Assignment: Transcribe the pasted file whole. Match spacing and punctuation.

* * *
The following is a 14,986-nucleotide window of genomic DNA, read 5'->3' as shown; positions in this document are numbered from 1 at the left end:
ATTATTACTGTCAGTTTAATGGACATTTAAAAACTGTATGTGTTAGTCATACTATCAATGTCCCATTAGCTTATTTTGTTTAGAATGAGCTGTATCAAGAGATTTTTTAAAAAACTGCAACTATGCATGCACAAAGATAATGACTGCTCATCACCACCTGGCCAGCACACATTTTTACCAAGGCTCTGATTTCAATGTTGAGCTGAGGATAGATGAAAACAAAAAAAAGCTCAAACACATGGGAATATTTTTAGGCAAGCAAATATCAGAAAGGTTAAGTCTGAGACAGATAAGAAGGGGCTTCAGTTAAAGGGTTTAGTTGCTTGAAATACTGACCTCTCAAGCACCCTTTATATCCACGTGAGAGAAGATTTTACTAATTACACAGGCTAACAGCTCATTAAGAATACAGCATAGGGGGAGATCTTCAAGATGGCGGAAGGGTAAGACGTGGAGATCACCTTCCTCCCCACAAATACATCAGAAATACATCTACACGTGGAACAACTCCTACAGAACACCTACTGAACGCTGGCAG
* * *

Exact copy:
The following is a 14,986-nucleotide window of genomic DNA, read 5'->3' as shown; positions in this document are numbered from 1 at the left end:
ATTATTACTGTCAGTTTAATGGACATTTAAAAACTGTATGTGTTAGTCATACTATCAATGTCCCATTAGCTTATTTTGTTTAGAATGAGCTGTATCAAGAGATTTTTTAAAAAACTGCAACTATGCATGCACAAAGATAATGACTGCTCATCACCACCTGGCCAGCACACATTTTTACCAAGGCTCTGATTTCAATGTTGAGCTGAGGATAGATGAAAACAAAAAAAAGCTCAAACACATGGGAATATTTTTAGGCAAGCAAATATCAGAAAGGTTAAGTCTGAGACAGATAAGAAGGGGCTTCAGTTAAAGGGTTTAGTTGCTTGAAATACTGACCTCTCAAGCACCCTTTATATCCACGTGAGAGAAGATTTTACTAATTACACAGGCTAACAGCTCATTAAGAATACAGCATAGGGGGAGATCTTCAAGATGGCGGAAGGGTAAGACGTGGAGATCACCTTCCTCCCCACAAATACATCAGAAATACATCTACACGTGGAACAACTCCTACAGAACACCTACTGAACGCTGGCAG